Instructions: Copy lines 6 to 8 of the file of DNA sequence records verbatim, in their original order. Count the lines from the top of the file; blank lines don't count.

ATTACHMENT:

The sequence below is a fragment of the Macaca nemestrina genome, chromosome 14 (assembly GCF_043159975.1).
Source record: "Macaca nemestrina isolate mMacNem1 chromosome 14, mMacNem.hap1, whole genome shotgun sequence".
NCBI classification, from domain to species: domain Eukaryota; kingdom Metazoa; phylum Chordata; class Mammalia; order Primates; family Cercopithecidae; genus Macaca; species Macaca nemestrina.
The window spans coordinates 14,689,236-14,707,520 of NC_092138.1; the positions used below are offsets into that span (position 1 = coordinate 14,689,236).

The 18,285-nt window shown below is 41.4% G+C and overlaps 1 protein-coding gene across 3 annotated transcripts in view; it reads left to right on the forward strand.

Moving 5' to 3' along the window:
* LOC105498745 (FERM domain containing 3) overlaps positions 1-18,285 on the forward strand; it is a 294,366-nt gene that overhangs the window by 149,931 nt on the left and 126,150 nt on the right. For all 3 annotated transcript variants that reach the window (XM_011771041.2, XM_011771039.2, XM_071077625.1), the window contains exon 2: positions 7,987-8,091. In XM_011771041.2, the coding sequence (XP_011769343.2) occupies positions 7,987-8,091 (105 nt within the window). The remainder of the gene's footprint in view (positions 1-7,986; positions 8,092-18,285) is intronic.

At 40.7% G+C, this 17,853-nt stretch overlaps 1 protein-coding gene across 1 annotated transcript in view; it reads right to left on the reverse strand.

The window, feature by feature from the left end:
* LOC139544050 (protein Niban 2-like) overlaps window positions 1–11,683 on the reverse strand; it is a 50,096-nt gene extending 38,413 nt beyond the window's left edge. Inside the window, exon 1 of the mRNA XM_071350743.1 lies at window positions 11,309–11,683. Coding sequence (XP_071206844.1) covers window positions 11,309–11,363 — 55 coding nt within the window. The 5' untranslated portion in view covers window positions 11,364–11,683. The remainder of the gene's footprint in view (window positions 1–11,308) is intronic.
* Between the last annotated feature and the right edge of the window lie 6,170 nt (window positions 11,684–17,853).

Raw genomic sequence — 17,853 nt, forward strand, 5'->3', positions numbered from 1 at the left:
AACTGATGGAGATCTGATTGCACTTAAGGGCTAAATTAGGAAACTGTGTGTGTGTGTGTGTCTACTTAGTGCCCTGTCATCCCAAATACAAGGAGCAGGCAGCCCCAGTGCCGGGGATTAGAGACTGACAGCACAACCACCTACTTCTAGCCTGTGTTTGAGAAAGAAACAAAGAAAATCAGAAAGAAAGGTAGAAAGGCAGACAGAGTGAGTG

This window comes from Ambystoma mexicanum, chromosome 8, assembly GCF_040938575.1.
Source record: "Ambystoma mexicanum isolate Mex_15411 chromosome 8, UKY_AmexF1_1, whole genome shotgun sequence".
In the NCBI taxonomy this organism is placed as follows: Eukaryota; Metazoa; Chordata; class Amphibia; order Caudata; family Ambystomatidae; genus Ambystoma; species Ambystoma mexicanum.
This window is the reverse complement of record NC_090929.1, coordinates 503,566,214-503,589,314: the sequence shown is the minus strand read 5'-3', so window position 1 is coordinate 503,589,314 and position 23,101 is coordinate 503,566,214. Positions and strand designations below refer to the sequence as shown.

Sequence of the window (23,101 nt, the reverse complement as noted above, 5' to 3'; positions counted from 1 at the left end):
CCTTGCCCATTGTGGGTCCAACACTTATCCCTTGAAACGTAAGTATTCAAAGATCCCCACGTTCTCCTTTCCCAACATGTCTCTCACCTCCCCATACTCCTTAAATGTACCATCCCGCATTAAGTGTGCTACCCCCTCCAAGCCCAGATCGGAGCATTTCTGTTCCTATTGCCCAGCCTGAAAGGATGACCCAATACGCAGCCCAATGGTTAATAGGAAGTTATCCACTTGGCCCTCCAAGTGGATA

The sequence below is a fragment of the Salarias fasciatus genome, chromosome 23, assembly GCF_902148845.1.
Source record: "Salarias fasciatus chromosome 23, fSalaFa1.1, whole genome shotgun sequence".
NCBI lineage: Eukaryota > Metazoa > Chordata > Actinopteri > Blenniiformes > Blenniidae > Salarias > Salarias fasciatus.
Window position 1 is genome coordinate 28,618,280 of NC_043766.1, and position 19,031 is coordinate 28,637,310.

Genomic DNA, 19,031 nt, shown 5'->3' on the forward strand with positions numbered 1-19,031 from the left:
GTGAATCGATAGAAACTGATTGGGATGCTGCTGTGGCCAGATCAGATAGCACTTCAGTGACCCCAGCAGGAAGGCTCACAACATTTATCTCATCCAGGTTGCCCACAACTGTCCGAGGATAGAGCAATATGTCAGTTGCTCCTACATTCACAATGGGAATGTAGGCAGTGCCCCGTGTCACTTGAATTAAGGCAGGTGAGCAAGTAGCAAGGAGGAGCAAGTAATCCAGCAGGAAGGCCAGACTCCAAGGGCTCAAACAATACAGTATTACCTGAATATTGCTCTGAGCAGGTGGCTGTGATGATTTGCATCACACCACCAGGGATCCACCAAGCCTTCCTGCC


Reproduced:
Moving 5' to 3' along the window:
* LOC105498745 (FERM domain containing 3) overlaps positions 1-18,285 on the forward strand; it is a 294,366-nt gene that overhangs the window by 149,931 nt on the left and 126,150 nt on the right. For all 3 annotated transcript variants that reach the window (XM_011771041.2, XM_011771039.2, XM_071077625.1), the window contains exon 2: positions 7,987-8,091. In XM_011771041.2, the coding sequence (XP_011769343.2) occupies positions 7,987-8,091 (105 nt within the window). The remainder of the gene's footprint in view (positions 1-7,986; positions 8,092-18,285) is intronic.

At 40.7% G+C, this 17,853-nt stretch overlaps 1 protein-coding gene across 1 annotated transcript in view; it reads right to left on the reverse strand.